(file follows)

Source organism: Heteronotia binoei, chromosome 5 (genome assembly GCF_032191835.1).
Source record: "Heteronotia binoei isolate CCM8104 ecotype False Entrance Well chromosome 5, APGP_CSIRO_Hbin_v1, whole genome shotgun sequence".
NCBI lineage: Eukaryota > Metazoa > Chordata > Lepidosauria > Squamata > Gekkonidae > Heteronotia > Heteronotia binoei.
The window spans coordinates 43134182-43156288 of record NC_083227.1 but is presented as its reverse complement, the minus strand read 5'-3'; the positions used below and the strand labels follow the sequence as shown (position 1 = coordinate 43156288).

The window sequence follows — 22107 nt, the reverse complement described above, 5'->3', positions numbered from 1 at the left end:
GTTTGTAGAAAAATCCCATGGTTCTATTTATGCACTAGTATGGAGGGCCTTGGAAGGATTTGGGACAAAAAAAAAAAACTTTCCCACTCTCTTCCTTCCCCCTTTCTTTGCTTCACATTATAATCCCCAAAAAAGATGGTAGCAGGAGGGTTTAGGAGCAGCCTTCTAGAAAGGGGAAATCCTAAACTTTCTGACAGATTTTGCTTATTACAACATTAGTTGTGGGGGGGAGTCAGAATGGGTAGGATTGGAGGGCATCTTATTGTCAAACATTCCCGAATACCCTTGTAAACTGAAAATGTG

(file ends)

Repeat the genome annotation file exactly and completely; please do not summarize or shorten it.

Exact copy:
Source organism: Heteronotia binoei, chromosome 5 (genome assembly GCF_032191835.1).
Source record: "Heteronotia binoei isolate CCM8104 ecotype False Entrance Well chromosome 5, APGP_CSIRO_Hbin_v1, whole genome shotgun sequence".
NCBI lineage: Eukaryota > Metazoa > Chordata > Lepidosauria > Squamata > Gekkonidae > Heteronotia > Heteronotia binoei.
The window spans coordinates 43134182-43156288 of record NC_083227.1 but is presented as its reverse complement, the minus strand read 5'-3'; the positions used below and the strand labels follow the sequence as shown (position 1 = coordinate 43156288).

The window sequence follows — 22107 nt, the reverse complement described above, 5'->3', positions numbered from 1 at the left end:
GTTTGTAGAAAAATCCCATGGTTCTATTTATGCACTAGTATGGAGGGCCTTGGAAGGATTTGGGACAAAAAAAAAAAACTTTCCCACTCTCTTCCTTCCCCCTTTCTTTGCTTCACATTATAATCCCCAAAAAAGATGGTAGCAGGAGGGTTTAGGAGCAGCCTTCTAGAAAGGGGAAATCCTAAACTTTCTGACAGATTTTGCTTATTACAACATTAGTTGTGGGGGGGAGTCAGAATGGGTAGGATTGGAGGGCATCTTATTGTCAAACATTCCCGAATACCCTTGTAAACTGAAAATGTG